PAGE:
In a direct A-B comparison, using medium filter settings and bass-heavy music no evident differences can be discerned. However, using music with a substantial share of upper frequencies (soprano, hobo, upper strings) one notices that the sounds gets less brittle and that the harshness at the treble has gone. The sound simply becomes more relaxed. I’m now able to listen to music at a much louder sound-level than I did before without getting annoyed. This, for me, is the best proof that I’m cured from digitalitis and that is just what the filter is supposed to do. Sound has a more analogue quality (in the best sense of the word) and that’s why I called this device “Analoguer”.
I want to emphasize that the effect of the filter is very subtle. Most people probably will hear the effect more noticeably with their headphones since these are normally more revealing. It will not make a Wadia out of your Samsung CD-player or make your $ 200,- HiFi sound like something state-of-the-art. If you use cheap equipment I strongly advice you to spent your money elsewhere before you build this filter. If, however, you’re an audiophile and if you have high-resolution equipment, then you might well consider building this filter.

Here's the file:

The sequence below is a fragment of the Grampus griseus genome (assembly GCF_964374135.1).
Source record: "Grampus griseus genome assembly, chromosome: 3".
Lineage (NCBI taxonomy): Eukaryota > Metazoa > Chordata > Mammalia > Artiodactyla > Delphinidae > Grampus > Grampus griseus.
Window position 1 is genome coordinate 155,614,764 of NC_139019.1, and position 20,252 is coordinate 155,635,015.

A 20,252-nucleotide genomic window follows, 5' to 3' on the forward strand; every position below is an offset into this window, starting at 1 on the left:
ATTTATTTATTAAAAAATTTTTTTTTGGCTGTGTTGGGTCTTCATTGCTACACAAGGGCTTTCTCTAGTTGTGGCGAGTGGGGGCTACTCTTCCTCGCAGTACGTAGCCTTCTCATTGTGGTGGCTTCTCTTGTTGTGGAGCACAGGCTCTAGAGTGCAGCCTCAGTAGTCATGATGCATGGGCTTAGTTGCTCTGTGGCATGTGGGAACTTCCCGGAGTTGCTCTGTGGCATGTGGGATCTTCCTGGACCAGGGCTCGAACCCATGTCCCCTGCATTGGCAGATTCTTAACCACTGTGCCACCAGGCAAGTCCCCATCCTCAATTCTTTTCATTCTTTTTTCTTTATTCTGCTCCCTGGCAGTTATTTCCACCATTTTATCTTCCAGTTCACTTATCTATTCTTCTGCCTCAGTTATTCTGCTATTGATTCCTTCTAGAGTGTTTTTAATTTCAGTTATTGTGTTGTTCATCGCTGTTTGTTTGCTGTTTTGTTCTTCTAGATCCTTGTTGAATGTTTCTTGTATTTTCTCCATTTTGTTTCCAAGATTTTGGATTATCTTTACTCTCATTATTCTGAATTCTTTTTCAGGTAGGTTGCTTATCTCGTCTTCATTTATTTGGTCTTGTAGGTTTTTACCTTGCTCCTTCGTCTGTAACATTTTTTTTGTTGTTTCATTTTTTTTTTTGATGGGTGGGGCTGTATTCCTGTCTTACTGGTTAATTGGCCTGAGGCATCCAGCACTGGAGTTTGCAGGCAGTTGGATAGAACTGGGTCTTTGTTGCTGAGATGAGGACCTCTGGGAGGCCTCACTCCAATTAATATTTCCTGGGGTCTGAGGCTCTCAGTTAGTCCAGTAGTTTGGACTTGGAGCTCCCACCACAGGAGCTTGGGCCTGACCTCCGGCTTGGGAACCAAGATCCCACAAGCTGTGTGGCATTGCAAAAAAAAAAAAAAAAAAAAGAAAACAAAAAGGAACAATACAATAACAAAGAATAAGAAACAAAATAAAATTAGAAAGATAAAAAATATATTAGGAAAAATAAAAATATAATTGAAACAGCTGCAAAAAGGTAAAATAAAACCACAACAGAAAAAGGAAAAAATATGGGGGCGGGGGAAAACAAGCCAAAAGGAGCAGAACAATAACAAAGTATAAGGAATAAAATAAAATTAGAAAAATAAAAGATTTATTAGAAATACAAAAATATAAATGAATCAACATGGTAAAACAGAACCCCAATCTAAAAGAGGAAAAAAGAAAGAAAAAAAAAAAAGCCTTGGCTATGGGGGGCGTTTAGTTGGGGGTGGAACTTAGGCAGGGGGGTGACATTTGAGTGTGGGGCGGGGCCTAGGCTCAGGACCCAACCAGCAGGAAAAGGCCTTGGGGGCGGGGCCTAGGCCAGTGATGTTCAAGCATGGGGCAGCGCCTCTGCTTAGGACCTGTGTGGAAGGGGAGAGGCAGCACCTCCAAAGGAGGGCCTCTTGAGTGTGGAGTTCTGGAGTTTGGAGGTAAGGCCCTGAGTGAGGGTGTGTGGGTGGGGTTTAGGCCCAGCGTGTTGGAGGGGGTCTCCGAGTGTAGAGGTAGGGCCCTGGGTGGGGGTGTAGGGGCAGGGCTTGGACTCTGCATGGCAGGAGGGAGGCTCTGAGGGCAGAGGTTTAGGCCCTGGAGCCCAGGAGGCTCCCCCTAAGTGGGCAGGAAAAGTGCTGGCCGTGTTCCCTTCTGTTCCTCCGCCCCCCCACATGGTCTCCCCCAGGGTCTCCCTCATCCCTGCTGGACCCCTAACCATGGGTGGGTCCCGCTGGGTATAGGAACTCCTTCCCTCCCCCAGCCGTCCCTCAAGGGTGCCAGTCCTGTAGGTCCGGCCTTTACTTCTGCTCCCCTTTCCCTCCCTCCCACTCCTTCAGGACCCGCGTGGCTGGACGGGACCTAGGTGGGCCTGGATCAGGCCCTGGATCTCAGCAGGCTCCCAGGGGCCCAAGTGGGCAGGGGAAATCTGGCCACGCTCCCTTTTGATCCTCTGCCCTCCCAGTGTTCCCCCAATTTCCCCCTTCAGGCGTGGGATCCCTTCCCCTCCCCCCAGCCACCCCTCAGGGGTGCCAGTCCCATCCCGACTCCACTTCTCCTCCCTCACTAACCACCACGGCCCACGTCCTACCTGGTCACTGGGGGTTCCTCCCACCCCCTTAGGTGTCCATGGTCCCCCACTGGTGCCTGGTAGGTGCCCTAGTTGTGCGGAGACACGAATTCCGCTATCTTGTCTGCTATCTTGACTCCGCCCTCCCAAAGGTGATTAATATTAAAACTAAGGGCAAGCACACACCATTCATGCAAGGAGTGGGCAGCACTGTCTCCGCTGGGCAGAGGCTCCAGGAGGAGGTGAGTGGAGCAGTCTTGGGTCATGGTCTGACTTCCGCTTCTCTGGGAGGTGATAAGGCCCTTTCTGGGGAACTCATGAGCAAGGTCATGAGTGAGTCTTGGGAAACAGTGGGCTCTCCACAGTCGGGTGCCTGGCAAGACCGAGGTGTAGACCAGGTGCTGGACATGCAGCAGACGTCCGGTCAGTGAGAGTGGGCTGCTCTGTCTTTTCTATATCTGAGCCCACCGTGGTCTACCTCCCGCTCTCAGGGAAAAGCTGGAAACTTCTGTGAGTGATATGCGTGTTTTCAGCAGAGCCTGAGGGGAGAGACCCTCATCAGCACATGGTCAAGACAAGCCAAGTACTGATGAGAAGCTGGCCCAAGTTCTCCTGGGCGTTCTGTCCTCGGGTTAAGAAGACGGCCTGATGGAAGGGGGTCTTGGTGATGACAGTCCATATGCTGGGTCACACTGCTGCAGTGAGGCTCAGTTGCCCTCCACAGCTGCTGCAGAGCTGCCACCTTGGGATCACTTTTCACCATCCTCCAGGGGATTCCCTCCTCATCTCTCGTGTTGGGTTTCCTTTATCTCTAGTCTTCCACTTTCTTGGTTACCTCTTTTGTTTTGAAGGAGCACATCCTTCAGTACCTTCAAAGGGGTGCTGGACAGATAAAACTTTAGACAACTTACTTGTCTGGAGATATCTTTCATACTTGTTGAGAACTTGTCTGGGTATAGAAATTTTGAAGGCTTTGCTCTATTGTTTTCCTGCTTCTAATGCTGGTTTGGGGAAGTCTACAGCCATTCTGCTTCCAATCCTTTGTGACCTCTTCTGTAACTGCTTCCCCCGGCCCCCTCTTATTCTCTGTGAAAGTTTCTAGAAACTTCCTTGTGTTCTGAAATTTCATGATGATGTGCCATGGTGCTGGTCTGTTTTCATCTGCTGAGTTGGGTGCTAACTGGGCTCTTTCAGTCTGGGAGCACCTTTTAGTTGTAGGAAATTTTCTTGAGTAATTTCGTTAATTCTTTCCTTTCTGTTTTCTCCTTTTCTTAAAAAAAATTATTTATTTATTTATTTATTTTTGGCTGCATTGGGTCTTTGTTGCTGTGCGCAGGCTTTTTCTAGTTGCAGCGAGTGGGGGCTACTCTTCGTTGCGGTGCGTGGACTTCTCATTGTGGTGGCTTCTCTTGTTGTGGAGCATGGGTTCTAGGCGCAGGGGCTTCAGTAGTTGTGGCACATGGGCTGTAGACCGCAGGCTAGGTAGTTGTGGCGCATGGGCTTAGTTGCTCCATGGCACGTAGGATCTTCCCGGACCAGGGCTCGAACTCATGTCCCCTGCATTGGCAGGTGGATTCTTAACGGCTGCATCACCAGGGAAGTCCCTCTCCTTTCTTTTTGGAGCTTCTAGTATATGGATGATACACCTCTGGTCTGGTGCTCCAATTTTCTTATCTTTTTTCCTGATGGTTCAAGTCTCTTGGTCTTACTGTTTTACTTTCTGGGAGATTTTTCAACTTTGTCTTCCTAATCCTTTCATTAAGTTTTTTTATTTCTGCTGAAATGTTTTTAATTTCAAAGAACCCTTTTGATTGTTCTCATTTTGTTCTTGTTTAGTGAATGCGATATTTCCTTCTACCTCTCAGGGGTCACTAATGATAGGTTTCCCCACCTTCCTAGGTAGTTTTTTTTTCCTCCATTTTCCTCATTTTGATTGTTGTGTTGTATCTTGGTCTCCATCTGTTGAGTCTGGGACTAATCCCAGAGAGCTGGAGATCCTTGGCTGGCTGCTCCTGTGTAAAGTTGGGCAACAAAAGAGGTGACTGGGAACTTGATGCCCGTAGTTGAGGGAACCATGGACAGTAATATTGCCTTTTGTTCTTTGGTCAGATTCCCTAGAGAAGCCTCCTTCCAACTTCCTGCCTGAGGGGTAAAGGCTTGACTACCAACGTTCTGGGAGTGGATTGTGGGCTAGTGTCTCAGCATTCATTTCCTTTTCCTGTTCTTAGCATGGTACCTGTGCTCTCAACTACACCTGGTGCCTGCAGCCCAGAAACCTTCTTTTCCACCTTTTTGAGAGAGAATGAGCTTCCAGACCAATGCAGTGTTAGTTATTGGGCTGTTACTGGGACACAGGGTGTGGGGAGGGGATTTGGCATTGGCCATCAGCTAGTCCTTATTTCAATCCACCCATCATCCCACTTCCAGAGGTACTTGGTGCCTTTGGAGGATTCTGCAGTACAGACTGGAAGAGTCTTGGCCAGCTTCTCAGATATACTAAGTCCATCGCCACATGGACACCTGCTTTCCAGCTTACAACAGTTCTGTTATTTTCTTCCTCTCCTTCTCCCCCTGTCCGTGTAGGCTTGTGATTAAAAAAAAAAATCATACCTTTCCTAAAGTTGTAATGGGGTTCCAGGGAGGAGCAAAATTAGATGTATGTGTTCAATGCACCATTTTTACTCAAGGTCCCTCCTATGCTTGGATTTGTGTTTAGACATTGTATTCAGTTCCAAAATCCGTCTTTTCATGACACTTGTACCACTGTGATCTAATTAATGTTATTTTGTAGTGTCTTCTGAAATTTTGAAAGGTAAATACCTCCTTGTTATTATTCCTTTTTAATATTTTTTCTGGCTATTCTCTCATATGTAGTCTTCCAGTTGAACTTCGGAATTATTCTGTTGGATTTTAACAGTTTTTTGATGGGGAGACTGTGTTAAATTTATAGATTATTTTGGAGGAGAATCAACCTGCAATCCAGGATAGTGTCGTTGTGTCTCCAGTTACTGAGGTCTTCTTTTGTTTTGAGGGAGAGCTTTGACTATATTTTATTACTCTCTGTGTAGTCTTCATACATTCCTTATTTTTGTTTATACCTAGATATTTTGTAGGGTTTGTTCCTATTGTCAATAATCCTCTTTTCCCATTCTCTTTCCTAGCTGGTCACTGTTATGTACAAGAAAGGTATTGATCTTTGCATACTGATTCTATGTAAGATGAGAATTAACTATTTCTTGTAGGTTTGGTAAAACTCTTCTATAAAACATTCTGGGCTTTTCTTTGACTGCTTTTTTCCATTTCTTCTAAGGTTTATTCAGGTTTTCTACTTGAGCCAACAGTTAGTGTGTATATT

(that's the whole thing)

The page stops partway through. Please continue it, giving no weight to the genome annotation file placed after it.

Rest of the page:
For people that are interested to build their own filter I’m offering a DIY-kit for approximately $260 US. I know that it is cheaper to buy all the electronic parts by yourself, but please note that for the money you have a professional PC board added (with soldering mask, tinned soldering eyes, and all the holes drilled) as well as the aluminum case with a 4 mm (!) front- and a 2 mm back-plate with all the holes milled. It also should be noted though that, in order to bring this project to a good end, you need at least to have some basic soldering experience and as well as proper tools (soldering iron with a 0.4 ~ 0.5 mm pencil tip). Although construction is rather straight-forward (a component plan is added), this project is not intended for real novices. If you doubt your own skills please contact the author for the possibilities to obtain a finished device.
As always, have fun.
c. 2002 Jan Meier.